The real problem with Brian Williams

It turns out that NBC news anchor Brian Williams has been embellishing his stories about his experiences covering the invasion of Iraq, putting himself more in the center of the action and acting as if he was in more danger than was the case. Since I long ago gave up on expecting the major news networks to give us any, you know, actual news, the fate of highly paid news celebrities like Williams and their sponsors does not affect me in the least. But this issue does illustrate some interesting points.
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We’re #49!

The organization Reporters Without Borders issues an annual ranking of nations on press freedoms and this year the US ranks 49th in the world out of 180. Five Scandinavian countries Finland, Norway, Denmark, Netherlands, and Sweden take the top spots. El Salvador, the country once notorious for its death squads that abducted and murdered any critics, including journalists, of its dictatorship, now ranks above the US at #45.
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Blogging may have changed but I haven’t

The announcement by uber-blogger Andrew Sullivan in a long and rambling ‘note to my readers’ that he was giving it up soon has caused a lot of reflection by other bloggers as to the future of blogging. Alyssa Rosenberg says that blogging has changed since the early days when Sullivan started, and that the short form of it, an ongoing conversation mostly of links to other blogs with some connecting language, to is no longer viable.
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Le Petit Journal has more fun with Fox News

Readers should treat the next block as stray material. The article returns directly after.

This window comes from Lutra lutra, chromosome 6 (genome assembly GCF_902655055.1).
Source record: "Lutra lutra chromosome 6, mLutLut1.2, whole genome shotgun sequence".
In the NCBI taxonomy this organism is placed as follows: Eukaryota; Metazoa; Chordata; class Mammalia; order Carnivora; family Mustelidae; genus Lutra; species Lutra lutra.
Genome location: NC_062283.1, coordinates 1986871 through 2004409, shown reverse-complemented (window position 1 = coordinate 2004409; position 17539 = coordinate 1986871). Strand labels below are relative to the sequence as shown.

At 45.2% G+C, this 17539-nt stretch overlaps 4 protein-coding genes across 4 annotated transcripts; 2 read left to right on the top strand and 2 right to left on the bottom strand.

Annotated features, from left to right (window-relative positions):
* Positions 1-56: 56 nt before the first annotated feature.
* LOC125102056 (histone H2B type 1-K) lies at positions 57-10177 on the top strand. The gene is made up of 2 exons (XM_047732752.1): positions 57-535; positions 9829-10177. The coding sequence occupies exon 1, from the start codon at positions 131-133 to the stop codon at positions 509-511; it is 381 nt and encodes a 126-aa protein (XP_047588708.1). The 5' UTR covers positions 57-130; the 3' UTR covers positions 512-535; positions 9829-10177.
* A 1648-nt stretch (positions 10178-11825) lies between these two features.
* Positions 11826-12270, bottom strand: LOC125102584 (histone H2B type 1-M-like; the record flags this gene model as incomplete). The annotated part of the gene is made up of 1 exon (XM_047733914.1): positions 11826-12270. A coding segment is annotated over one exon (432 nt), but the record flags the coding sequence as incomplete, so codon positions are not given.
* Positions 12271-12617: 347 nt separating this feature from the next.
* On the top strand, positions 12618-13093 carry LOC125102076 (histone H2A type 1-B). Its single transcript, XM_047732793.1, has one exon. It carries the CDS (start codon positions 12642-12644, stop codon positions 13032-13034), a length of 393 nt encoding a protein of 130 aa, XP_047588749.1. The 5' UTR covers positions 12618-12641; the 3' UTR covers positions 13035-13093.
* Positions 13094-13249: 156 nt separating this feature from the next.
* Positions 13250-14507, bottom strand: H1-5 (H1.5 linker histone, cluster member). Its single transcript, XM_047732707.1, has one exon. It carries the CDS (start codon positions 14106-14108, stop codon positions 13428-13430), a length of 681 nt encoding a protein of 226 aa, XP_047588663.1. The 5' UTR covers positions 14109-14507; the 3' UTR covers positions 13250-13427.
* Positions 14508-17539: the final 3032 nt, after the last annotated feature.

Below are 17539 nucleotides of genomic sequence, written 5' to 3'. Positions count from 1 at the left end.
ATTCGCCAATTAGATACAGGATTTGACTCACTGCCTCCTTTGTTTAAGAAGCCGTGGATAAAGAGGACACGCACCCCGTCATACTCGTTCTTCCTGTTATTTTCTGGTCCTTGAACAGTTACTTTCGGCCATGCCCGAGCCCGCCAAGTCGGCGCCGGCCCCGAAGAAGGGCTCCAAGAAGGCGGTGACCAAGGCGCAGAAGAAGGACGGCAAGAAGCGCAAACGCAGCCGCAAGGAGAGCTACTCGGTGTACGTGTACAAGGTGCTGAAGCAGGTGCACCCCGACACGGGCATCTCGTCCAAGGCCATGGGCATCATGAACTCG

The claims by so-called ‘terrorism experts’ on Fox News that there were no-go zones for non-Muslims in Paris provoked both amusement and anger. Amusement took the form of a French satirical news show Le Petit Journal poking fun at Fox News while the anger took the form of the mayor of Paris threatening to sue the TV channel. I am not sure how serious she was. Such a suit would be unlikely to win in the US but I am not sure of French laws.
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The role of satire in politics

It is a source of increasing concern to the establishment media that younger people are tuning in to comedy shows like The Daily Show that skewer the supposedly serious news shows and not tuning in to them, causing the demographic of their viewers to steadily inch upwards and well into retirement ages. This has naturally discomfited the people who host those shows and caused some of them to argue that this satirical attitude is making younger people more cynical about the political system and the media.
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The US propaganda system on full display in Sony hack story

Glenn Greenwald looks at how rapidly the US media accepted and spread the US government’s story (confidently affirmed by president Obama) that North Korea was behind the Sony hack without any evidence being presented in support. Those of us who follow the news almost minimally know how the government has brazenly lied in the past and some may marvel that the media could have such short memories or be so obtuse as to accept these claims at face value. While there is a small possibility that North Korea was behind the attack, the fact that a week has gone by since the supposedly offending film The Interview was shown and the promised apocalypse still hasn’t occurred suggests that a non-state actor was behind the original hack and other players later exploited the situation and sowed confusion for who knows what reason.
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The US government vs. Barrett Brown

Many people may not have heard of Barrett Brown. He is a 33-year old journalist who has been hounded by the US government because he exposed its wrongdoings using documents that had been obtained by the hacktivist group Anonymous. He seemed to have informal links to Anonymous and was willing to publicly engage with reporters about what they were doing. As a result, he was sometimes referred to as their spokesperson though he and they denied it. In some ways, he was a precursor to Edward Snowden. Kevin M. Gallagher gives us the back story.
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